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Gov. Terry McAuliffe signed House Bill 2 into law in 2014, which directs the Commonwealth Transportation Board (CTB) to develop and use a prioritization process to select transportation projects to be funded.
The legislation is intended to improve the transparency and accountability of project selection, as well as provide improved stability in the Six-Year Improvement Program. The legislation can be reviewed here.
The process will score projects based on an objective and fair analysis applied statewide. This process will help the CTB select projects that provide the maximum benefits for tax dollars spent.
Prioritization requires the CTB to develop and implement a prioritization process for projects funded in the Six-Year Improvement Program (SYIP) that is objective and quantifiable. While the Code of Virginia does not require the CTB to allocate funds to the highest-scoring project(s), this process will increase transparency and accountability in the selection of projects for funding in the SYIP.
More information can be found at the website listed at //smartscale.org/resources/default.asp
Projects may be submitted by regional entities including Metropolitan Planning Organizations (MPOs) and Planning District Commissions (PDCs), along with counties and cities, and towns that maintain their own infrastructure and qualify to receive payments pursuant to §33.2-319. Transit agencies that receive state operating assistance from the Mass Transit Trust Fund, as established in § 58.1-638(A)(4)(b)(2) of the Code of Virginia are also eligible to submit projects.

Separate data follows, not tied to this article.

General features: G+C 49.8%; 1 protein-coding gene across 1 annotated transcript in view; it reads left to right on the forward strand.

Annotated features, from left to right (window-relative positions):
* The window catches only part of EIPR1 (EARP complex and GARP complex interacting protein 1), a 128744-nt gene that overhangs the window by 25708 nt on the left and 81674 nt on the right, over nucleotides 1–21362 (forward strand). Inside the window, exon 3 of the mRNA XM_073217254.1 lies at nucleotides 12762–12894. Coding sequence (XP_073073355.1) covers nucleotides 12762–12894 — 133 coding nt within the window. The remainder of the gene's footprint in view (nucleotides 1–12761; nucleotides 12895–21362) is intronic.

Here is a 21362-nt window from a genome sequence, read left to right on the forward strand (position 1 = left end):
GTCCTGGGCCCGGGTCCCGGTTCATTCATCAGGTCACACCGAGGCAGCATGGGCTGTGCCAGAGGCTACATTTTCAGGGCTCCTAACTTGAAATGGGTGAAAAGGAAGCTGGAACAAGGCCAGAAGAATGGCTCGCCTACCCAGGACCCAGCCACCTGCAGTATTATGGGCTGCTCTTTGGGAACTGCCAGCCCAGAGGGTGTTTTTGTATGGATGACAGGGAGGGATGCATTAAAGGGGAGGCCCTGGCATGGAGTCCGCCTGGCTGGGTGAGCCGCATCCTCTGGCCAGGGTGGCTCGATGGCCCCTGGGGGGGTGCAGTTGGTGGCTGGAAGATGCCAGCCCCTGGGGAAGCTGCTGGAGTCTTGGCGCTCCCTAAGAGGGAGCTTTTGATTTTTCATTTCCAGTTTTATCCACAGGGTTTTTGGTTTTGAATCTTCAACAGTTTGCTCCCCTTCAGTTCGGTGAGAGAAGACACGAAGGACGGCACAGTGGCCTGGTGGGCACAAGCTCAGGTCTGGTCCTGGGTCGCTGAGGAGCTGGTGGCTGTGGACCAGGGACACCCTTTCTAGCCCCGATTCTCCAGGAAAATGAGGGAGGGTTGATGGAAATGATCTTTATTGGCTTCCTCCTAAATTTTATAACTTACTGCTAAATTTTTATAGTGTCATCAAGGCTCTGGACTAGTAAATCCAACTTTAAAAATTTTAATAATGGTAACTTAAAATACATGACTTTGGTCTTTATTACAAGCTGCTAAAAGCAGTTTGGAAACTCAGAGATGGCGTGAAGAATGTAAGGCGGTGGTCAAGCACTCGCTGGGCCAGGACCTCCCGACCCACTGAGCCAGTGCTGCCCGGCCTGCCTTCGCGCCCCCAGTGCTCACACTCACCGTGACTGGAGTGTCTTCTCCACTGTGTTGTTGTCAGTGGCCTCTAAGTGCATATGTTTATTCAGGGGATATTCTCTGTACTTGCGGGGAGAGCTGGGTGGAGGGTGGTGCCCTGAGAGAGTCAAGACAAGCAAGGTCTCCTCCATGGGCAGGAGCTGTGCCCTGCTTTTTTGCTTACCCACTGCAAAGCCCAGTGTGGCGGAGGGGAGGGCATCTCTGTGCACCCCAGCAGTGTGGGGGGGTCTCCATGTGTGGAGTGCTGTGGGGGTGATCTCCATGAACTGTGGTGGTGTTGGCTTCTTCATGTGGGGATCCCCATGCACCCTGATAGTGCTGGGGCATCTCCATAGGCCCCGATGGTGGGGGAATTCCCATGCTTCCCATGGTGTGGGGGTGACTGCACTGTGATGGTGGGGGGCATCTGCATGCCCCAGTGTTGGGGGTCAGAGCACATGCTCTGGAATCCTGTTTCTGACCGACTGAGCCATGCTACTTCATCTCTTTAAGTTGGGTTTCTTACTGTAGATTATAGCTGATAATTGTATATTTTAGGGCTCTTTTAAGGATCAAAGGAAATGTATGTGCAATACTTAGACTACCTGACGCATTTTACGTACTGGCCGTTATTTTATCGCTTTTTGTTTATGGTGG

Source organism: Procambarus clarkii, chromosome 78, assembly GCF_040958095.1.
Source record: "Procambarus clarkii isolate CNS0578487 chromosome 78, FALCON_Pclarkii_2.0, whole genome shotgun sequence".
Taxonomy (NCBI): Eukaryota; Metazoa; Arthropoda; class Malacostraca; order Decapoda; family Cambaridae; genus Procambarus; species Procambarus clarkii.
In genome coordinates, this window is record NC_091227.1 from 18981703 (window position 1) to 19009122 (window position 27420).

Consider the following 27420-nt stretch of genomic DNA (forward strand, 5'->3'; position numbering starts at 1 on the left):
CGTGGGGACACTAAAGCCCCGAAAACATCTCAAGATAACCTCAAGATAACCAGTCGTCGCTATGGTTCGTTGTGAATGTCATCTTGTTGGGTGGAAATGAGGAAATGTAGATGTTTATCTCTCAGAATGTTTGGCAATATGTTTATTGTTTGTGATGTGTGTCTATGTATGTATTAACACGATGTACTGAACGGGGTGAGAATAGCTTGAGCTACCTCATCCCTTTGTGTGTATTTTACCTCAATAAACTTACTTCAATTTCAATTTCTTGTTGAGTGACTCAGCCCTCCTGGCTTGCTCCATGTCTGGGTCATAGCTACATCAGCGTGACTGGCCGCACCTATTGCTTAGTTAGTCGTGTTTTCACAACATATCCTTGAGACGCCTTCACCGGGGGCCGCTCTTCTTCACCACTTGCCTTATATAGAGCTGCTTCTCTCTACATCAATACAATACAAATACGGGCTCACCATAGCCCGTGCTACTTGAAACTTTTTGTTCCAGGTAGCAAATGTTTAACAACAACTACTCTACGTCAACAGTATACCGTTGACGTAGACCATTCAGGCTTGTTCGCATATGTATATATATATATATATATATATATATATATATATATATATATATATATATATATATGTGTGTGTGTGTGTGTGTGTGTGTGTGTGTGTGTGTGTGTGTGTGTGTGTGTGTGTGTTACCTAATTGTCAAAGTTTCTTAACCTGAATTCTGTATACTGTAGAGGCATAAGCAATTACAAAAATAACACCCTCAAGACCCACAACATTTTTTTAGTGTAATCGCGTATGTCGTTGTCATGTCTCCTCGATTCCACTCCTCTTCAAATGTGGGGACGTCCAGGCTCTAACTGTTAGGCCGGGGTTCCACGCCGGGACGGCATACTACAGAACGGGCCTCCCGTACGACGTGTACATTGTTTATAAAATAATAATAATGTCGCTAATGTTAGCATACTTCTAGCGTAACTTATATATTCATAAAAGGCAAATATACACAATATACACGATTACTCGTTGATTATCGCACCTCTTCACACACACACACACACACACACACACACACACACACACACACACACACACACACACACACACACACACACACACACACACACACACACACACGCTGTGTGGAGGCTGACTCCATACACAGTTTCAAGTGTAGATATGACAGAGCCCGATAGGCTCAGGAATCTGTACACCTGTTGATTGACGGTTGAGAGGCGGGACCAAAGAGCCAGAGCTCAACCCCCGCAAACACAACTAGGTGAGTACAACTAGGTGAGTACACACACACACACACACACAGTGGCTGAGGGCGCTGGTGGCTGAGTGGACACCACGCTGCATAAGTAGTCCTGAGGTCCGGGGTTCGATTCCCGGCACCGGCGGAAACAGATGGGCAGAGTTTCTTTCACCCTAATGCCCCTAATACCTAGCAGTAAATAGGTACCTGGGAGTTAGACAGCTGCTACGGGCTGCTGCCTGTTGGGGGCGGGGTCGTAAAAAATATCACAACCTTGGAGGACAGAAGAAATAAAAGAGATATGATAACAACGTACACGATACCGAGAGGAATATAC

The responsibility for transportation in those towns that do not receive maintenance payments is with the County. Counties are encouraged to coordinate with towns and prioritize candidate projects for submission similar to the Secondary Six-Year Plan process.
Counties, cities, and towns that maintain their own infrastructure are eligible to submit applications regardless of the roadway system. Maintenance of the specific roadway system is not a requirement of eligibility.
An eligible entity can submit an application as long as a portion of the project is located within the boundary of their jurisdictional authority. If a locality submitted project crosses into another jurisdiction, then a resolution of support from the affected jurisdiction(s) must be included in supporting documentation. If an MPO/PDC submitted project crosses into another region, then a resolution of support from the affected regional organization(s) must be included in supporting documentation.